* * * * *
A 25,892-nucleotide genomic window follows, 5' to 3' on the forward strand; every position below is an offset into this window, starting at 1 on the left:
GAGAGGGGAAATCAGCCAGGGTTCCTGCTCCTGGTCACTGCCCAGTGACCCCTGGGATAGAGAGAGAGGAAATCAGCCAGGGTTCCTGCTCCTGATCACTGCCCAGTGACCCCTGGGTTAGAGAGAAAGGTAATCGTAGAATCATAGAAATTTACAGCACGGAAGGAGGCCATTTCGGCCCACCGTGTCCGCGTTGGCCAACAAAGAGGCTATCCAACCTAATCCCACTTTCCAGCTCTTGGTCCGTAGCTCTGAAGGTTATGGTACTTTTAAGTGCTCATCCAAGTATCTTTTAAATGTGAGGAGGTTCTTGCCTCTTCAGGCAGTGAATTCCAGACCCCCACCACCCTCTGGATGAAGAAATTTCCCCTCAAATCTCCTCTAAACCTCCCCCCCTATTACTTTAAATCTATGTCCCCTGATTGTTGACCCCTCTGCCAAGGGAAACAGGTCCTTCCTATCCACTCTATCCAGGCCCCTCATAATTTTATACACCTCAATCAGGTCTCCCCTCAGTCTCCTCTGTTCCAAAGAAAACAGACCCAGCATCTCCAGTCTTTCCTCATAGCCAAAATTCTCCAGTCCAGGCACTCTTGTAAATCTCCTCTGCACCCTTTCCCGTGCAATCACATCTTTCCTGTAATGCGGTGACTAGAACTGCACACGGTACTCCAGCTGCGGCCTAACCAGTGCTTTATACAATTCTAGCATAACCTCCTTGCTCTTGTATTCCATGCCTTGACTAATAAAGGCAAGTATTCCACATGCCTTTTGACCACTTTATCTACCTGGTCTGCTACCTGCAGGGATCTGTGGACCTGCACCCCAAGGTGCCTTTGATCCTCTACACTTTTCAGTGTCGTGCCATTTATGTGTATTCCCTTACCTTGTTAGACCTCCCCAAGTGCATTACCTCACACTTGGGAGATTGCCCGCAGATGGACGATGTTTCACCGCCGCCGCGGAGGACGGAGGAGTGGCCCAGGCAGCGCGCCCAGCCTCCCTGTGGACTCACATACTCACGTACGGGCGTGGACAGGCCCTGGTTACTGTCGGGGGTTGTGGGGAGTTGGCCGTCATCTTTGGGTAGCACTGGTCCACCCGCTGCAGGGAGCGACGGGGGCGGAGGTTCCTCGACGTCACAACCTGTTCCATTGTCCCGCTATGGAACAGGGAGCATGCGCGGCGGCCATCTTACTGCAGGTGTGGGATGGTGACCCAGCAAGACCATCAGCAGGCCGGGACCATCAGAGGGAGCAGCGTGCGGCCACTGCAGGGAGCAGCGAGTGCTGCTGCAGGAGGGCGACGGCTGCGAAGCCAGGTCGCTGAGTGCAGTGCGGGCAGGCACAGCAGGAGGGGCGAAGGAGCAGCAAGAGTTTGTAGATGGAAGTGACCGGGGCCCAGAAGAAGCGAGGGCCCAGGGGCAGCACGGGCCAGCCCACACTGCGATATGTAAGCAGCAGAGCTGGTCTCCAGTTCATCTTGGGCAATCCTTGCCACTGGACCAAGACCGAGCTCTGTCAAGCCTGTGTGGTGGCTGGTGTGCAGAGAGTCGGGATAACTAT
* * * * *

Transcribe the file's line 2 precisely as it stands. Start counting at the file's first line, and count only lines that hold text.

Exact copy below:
GAGAGGGGAAATCAGCCAGGGTTCCTGCTCCTGGTCACTGCCCAGTGACCCCTGGGATAGAGAGAGAGGAAATCAGCCAGGGTTCCTGCTCCTGATCACTGCCCAGTGACCCCTGGGTTAGAGAGAAAGGTAATCGTAGAATCATAGAAATTTACAGCACGGAAGGAGGCCATTTCGGCCCACCGTGTCCGCGTTGGCCAACAAAGAGGCTATCCAACCTAATCCCACTTTCCAGCTCTTGGTCCGTAGCTCTGAAGGTTATGGTACTTTTAAGTGCTCATCCAAGTATCTTTTAAATGTGAGGAGGTTCTTGCCTCTTCAGGCAGTGAATTCCAGACCCCCACCACCCTCTGGATGAAGAAATTTCCCCTCAAATCTCCTCTAAACCTCCCCCCCTATTACTTTAAATCTATGTCCCCTGATTGTTGACCCCTCTGCCAAGGGAAACAGGTCCTTCCTATCCACTCTATCCAGGCCCCTCATAATTTTATACACCTCAATCAGGTCTCCCCTCAGTCTCCTCTGTTCCAAAGAAAACAGACCCAGCATCTCCAGTCTTTCCTCATAGCCAAAATTCTCCAGTCCAGGCACTCTTGTAAATCTCCTCTGCACCCTTTCCCGTGCAATCACATCTTTCCTGTAATGCGGTGACTAGAACTGCACACGGTACTCCAGCTGCGGCCTAACCAGTGCTTTATACAATTCTAGCATAACCTCCTTGCTCTTGTATTCCATGCCTTGACTAATAAAGGCAAGTATTCCACATGCCTTTTGACCACTTTATCTACCTGGTCTGCTACCTGCAGGGATCTGTGGACCTGCACCCCAAGGTGCCTTTGATCCTCTACACTTTTCAGTGTCGTGCCATTTATGTGTATTCCCTTACCTTGTTAGACCTCCCCAAGTGCATTACCTCACACTTGGGAGATTGCCCGCAGATGGACGATGTTTCACCGCCGCCGCGGAGGACGGAGGAGTGGCCCAGGCAGCGCGCCCAGCCTCCCTGTGGACTCACATACTCACGTACGGGCGTGGACAGGCCCTGGTTACTGTCGGGGGTTGTGGGGAGTTGGCCGTCATCTTTGGGTAGCACTGGTCCACCCGCTGCAGGGAGCGACGGGGGCGGAGGTTCCTCGACGTCACAACCTGTTCCATTGTCCCGCTATGGAACAGGGAGCATGCGCGGCGGCCATCTTACTGCAGGTGTGGGATGGTGACCCAGCAAGACCATCAGCAGGCCGGGACCATCAGAGGGAGCAGCGTGCGGCCACTGCAGGGAGCAGCGAGTGCTGCTGCAGGAGGGCGACGGCTGCGAAGCCAGGTCGCTGAGTGCAGTGCGGGCAGGCACAGCAGGAGGGGCGAAGGAGCAGCAAGAGTTTGTAGATGGAAGTGACCGGGGCCCAGAAGAAGCGAGGGCCCAGGGGCAGCACGGGCCAGCCCACACTGCGATATGTAAGCAGCAGAGCTGGTCTCCAGTTCATCTTGGGCAATCCTTGCCACTGGACCAAGACCGAGCTCTGTCAAGCCTGTGTGGTGGCTGGTGTGCAGAGAGTCGGGATAACTAT